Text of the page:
In researching Food + Art as a topic for our next DELVE event next Tuesday, July 22, we're struck by what a rich role food plays throughout art history, and something that's especially fascinating for us is its use in the more performative, conceptual and relational work of the latter half of the 20th century. In the last post, we remembered the pioneering restaurant FOOD, and here are some other memorable projects that incorporated food in striking ways.
In the 1960s, food began playing a more prominent role in artists’ work, often for political reasons. Allan Kaprow, known for coining the term “happenings,” often used food; in 1970 he built a wall using bread and jelly as mortar, near the Berlin Wall, that he then knocked down.
Kaprow's wall is a comic intervention into a polarized political situation, forcing the idea of boundary into the realm of play. From Kaprow's statement about the piece:
“Sweet Wall,” looking back six years, contains ironical politics. It is a parody. It is for a small group of colleagues who can appreciate the humor and sadness of political life. It is for those who cannot rest politically indifferent, but who know that for every political solution there are at least ten new problems.
…As parody, “Sweet Wall” was about an idea of a wall. The Berlin Wall was an idea too: it summed up in one medieval image the ideological division of Europe. But it also directly affected the lives of more than three million residents, at least six governments, as well as countless non-Berliners who at one time or another would be involved in that city. (via Xtra)
One of Janine Antoni's most memorable artworks is Gnaw (1992), in which she uses her mouth to carve and chew two 600 pound cubes: one made of chocolate and one made of lard. She did not digest the chocolate and lard, rather she used the gnawed off bits to create chocolate boxes and tubes of lipstick, which she then displayed in a mock storefront. Of the work, Antoni says,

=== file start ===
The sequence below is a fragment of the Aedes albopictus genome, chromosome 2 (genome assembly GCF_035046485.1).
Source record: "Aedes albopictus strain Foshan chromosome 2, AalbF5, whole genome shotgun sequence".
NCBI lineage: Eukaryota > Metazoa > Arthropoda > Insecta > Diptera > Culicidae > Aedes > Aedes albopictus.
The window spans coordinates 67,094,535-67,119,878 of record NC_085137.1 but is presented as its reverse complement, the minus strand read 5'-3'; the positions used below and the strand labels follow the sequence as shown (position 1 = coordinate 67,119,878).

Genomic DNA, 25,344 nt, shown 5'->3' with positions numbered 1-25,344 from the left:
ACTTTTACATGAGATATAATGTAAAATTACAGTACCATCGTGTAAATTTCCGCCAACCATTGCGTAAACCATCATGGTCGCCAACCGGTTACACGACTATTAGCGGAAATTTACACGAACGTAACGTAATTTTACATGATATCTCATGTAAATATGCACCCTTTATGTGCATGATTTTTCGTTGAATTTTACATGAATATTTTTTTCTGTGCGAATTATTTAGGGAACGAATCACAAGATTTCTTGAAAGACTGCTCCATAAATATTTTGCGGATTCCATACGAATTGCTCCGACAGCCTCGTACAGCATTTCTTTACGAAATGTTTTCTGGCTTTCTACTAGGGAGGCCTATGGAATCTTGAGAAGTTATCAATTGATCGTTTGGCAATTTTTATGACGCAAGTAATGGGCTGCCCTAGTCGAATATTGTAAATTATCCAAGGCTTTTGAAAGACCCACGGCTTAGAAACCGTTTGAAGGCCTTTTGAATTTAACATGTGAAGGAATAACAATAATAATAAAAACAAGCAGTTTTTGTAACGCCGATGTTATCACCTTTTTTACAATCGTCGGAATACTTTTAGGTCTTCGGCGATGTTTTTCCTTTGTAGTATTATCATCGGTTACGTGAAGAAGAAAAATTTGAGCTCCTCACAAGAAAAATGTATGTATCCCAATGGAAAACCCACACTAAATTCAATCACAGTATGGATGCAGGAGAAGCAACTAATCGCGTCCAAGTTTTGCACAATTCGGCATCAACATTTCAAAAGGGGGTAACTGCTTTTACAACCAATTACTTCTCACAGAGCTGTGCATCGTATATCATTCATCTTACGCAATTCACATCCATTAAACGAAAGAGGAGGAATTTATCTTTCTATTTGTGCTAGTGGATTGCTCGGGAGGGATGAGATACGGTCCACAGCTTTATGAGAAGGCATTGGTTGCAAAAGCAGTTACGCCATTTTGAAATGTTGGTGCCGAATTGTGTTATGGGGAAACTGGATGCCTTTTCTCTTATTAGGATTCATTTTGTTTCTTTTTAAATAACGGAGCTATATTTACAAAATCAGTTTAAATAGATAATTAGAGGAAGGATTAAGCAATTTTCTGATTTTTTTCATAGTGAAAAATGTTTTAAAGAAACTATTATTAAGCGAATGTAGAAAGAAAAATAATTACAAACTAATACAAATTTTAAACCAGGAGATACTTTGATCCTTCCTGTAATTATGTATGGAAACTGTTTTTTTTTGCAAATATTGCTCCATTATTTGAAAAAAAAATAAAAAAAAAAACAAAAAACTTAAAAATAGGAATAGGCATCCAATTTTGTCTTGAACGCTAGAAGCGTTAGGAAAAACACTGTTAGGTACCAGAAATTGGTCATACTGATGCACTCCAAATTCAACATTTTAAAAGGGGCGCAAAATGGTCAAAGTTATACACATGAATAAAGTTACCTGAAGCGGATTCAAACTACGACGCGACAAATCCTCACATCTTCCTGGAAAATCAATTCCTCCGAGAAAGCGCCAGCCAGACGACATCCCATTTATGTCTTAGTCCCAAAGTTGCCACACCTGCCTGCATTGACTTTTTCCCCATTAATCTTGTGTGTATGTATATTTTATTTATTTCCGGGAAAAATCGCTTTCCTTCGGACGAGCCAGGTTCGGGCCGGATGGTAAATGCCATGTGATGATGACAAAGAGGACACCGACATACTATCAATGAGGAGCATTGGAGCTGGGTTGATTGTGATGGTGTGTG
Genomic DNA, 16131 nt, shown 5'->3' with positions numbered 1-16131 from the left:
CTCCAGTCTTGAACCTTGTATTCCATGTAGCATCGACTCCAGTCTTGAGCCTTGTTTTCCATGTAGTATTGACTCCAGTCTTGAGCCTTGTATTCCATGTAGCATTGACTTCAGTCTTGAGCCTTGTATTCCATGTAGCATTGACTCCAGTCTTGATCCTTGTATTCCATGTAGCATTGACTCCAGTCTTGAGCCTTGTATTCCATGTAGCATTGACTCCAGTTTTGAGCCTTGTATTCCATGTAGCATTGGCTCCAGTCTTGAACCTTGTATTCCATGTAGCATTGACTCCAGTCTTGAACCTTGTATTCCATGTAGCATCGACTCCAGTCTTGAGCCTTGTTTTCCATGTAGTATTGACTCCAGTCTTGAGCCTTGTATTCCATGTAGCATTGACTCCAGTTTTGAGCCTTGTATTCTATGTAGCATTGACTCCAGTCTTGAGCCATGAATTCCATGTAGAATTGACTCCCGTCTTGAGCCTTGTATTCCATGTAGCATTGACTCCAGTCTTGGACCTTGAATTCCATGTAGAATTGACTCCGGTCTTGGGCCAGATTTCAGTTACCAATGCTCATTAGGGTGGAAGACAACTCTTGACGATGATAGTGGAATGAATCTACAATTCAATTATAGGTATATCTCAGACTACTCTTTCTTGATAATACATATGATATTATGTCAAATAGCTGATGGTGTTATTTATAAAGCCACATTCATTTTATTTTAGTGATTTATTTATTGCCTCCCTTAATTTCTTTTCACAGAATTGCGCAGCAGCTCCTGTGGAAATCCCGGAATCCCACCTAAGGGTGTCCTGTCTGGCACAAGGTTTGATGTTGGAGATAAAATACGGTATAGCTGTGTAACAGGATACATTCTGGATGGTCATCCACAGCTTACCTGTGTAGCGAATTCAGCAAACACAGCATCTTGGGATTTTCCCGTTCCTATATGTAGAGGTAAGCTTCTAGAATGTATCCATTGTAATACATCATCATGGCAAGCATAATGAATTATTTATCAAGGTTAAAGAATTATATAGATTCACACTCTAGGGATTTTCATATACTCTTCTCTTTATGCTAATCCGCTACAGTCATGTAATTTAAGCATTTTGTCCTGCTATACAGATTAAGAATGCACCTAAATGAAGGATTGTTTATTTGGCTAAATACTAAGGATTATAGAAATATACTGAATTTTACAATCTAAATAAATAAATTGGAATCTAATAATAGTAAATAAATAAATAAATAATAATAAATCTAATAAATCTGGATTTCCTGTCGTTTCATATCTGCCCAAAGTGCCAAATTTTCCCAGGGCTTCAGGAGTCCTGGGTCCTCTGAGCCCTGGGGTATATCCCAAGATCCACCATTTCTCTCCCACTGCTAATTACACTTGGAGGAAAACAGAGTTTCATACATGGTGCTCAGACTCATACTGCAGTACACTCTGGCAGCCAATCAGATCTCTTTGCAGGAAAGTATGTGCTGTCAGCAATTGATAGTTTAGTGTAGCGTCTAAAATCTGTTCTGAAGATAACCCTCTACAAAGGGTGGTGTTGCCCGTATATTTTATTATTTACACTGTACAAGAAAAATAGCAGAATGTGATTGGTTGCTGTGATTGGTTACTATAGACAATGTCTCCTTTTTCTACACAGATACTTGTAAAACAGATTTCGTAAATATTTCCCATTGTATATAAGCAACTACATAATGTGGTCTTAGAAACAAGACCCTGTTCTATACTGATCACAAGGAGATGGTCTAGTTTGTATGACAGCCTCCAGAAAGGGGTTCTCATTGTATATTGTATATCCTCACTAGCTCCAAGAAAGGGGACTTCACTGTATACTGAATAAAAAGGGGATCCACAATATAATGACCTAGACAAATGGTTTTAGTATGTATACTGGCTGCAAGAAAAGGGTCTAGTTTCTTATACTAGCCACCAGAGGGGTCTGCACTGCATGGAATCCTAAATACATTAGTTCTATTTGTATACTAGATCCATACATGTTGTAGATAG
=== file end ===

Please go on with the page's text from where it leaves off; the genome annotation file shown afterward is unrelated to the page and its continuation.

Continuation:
"When I conceived of Gnaw I actually wanted to do the most traditional thing I could do as an artist, believe it or not; I wanted to carve. I was also interested in the tradition of figurative sculpture, but rather than to describe the body, I decided to talk about the body by the residue it left on the object. And so to bring these two ideas together, and use my body as the tool. So rather than use a hammer and chisel, I would use my mouth. I was very interested in every day activities, like the activity of eating. So, I said to myself, if I'm going to carve with my mouth, what's the best material to carve with? And chocolate seemed like the obvious choice.
It seemed to embody desire for the viewer, and what happens if you succumb to that desire? You get fat. So I used fat as the material to make the second cube—the 500–pound cube of lard...
I call the piece Gnaw because I'm interested in the bite as a kind of primal urge. I love to look at a little baby when they put everything in their mouth in order to know it, and through that process, they destroy it. I was interested in the bite because it was both intimate and destructive. It summed up my relationship to art history. I feel attached to my artistic heritage and I want to destroy it. It defined me as an artist, and it excludes me as a woman, both at the same time." (via MoMA)
Join us on Tuesday, July 22 to explore ways artists Stefani Bardin, Emilie Baltz, Michael Cirino (a razor a shiny knife) and James Collier are adding to the discussion surrounding food and art. Get tickets here and we can't wait to see you in Dumbo, Brooklyn!